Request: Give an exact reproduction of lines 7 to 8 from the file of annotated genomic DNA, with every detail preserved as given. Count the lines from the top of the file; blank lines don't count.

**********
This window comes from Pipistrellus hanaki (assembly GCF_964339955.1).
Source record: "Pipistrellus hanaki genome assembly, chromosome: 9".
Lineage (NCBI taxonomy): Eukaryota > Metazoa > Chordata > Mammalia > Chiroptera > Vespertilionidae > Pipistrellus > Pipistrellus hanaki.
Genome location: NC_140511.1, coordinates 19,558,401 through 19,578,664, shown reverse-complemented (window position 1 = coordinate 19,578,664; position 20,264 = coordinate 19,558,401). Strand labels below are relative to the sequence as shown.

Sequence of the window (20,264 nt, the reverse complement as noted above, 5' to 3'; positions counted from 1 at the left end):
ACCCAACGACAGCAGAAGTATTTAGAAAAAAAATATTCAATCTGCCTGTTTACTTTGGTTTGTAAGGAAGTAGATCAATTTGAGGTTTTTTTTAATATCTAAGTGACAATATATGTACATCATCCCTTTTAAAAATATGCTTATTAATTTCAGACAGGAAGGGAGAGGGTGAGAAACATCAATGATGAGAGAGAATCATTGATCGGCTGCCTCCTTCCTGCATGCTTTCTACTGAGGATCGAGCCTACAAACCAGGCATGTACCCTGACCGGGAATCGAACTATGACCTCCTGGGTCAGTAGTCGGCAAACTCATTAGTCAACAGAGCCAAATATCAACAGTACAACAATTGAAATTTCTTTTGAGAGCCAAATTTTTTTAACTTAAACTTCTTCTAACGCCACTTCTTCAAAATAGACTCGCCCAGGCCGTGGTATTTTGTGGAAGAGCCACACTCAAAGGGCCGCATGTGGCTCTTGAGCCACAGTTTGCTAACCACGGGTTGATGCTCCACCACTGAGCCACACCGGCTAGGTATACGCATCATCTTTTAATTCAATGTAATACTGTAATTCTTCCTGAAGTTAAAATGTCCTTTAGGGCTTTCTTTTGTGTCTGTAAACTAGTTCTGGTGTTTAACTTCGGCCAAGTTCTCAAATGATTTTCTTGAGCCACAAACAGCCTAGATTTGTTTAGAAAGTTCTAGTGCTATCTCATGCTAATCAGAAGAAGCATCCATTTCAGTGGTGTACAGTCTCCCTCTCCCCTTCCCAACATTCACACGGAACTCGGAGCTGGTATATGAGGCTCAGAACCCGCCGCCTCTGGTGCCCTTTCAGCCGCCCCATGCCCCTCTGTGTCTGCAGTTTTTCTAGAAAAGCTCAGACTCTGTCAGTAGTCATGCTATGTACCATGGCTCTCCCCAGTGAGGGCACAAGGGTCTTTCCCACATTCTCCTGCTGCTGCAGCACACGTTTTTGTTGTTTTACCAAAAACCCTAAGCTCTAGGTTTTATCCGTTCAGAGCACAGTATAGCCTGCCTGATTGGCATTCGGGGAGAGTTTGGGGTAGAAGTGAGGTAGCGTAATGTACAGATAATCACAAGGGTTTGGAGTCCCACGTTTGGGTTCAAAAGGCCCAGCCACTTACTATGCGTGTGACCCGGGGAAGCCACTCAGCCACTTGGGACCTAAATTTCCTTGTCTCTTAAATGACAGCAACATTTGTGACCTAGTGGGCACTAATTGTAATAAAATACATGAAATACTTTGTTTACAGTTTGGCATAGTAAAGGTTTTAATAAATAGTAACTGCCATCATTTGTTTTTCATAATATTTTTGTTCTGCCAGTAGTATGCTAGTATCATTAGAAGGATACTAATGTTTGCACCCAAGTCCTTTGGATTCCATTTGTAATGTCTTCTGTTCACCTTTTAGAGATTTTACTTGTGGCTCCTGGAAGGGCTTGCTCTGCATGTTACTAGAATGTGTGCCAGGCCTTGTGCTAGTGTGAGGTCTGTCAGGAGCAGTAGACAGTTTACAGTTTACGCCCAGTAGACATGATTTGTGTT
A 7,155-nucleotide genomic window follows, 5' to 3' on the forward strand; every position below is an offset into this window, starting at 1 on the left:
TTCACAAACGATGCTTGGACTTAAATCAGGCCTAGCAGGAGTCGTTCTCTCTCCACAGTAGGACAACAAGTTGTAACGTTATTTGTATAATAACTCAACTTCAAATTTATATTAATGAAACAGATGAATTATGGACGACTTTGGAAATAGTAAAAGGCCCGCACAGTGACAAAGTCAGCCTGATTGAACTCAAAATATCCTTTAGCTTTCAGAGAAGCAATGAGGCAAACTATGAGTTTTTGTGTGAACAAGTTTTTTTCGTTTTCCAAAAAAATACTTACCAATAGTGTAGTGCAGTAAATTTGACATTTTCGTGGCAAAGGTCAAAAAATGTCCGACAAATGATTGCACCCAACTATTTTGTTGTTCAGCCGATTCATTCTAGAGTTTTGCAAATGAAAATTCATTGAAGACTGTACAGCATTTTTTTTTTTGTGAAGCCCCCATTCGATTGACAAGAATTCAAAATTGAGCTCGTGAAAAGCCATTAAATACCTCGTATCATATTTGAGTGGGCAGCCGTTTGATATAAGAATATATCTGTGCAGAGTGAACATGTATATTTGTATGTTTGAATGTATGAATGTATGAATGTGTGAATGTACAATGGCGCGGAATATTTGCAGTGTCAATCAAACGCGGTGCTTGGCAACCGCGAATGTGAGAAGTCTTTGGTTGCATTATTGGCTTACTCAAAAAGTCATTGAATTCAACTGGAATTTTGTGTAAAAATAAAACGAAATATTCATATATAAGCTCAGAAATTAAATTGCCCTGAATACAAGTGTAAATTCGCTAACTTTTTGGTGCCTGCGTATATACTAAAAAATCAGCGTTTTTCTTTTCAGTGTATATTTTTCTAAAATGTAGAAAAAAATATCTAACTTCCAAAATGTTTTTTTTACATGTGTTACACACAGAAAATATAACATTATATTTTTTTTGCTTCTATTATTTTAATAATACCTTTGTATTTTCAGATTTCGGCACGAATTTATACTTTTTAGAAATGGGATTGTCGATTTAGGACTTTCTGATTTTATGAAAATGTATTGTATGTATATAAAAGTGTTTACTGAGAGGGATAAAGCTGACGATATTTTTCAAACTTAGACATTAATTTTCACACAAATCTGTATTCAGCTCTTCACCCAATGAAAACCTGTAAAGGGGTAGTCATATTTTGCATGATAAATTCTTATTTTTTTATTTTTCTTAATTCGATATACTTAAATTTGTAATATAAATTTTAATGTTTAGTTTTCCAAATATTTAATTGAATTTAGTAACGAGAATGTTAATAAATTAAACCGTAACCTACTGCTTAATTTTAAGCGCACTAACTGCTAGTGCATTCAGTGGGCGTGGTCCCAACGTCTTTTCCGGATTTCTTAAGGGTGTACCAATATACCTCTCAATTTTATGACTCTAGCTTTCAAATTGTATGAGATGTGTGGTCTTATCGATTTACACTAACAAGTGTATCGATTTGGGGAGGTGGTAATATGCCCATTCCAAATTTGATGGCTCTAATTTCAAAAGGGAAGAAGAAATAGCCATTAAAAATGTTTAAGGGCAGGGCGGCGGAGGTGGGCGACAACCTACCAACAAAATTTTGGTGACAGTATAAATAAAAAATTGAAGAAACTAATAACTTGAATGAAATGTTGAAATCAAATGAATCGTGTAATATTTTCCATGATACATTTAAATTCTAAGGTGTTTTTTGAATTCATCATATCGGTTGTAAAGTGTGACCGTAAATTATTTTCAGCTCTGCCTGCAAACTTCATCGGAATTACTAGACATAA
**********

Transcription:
A 7,155-nucleotide genomic window follows, 5' to 3' on the forward strand; every position below is an offset into this window, starting at 1 on the left:
TTCACAAACGATGCTTGGACTTAAATCAGGCCTAGCAGGAGTCGTTCTCTCTCCACAGTAGGACAACAAGTTGTAACGTTATTTGTATAATAACTCAACTTCAAATTTATATTAATGAAACAGATGAATTATGGACGACTTTGGAAATAGTAAAAGGCCCGCACAGTGACAAAGTCAGCCTGATTGAACTCAAAATATCCTTTAGCTTTCAGAGAAGCAATGAGGCAAACTATGAGTTTTTGTGTGAACAAGTTTTTTTCGTTTTCCAAAAAAATACTTACCAATAGTGTAGTGCAGTAAATTTGACATTTTCGTGGCAAAGGTCAAAAAATGTCCGACAAATGATTGCACCCAACTATTTTGTTGTTCAGCCGATTCATTCTAGAGTTTTGCAAATGAAAATTCATTGAAGACTGTACAGCATTTTTTTTTTTGTGAAGCCCCCATTCGATTGACAAGAATTCAAAATTGAGCTCGTGAAAAGCCATTAAATACCTCGTATCATATTTGAGTGGGCAGCCGTTTGATATAAGAATATATCTGTGCAGAGTGAACATGTATATTTGTATGTTTGAATGTATGAATGTATGAATGTGTGAATGTACAATGGCGCGGAATATTTGCAGTGTCAATCAAACGCGGTGCTTGGCAACCGCGAATGTGAGAAGTCTTTGGTTGCATTATTGGCTTACTCAAAAAGTCATTGAATTCAACTGGAATTTTGTGTAAAAATAAAACGAAATATTCATATATAAGCTCAGAAATTAAATTGCCCTGAATACAAGTGTAAATTCGCTAACTTTTTGGTGCCTGCGTATATACTAAAAAATCAGCGTTTTTCTTTTCAGTGTATATTTTTCTAAAATGTAGAAAAAAATATCTAACTTCCAAAATGTTTTTTTTACATGTGTTACACACAGAAAATATAACATTATATTTTTTTTGCTTCTATTATTTTAATAATACCTTTGTATTTTCAGATTTCGGCACGAATTTATACTTTTTAGAAATGGGATTGTCGATTTAGGACTTTCTGATTTTATGAAAATGTATTGTATGTATATAAAAGTGTTTACTGAGAGGGATAAAGCTGACGATATTTTTCAAACTTAGACATTAATTTTCACACAAATCTGTATTCAGCTCTTCACCCAATGAAAACCTGTAAAGGGGTAGTCATATTTTGCATGATAAATTCTTATTTTTTTATTTTTCTTAATTCGATATACTTAAATTTGTAATATAAATTTTAATGTTTAGTTTTCCAAATATTTAATTGAATTTAGTAACGAGAATGTTAATAAATTAAACCGTAACCTACTGCTTAATTTTAAGCGCACTAACTGCTAGTGCATTCAGTGGGCGTGGTCCCAACGTCTTTTCCGGATTTCTTAAGGGTGTACCAATATACCTCTCAATTTTATGACTCTAGCTTTCAAATTGTATGAGATGTGTGGTCTTATCGATTTACACTAACAAGTGTATCGATTTGGGGAGGTGGTAATATGCCCATTCCAAATTTGATGGCTCTAATTTCAAAAGGGAAGAAGAAATAGCCATTAAAAATGTTTAAGGGCAGGGCGGCGGAGGTGGGCGACAACCTACCAACAAAATTTTGGTGACAGTATAAATAAAAAATTGAAGAAACTAATAACTTGAATGAAATGTTGAAATCAAATGAATCGTGTAATATTTTCCATGATACATTTAAATTCTAAGGTGTTTTTTGAATTCATCATATCGGTTGTAAAGTGTGACCGTAAATTATTTTCAGCTCTGCCTGCAAACTTCATCGGAATTACTAGACATAA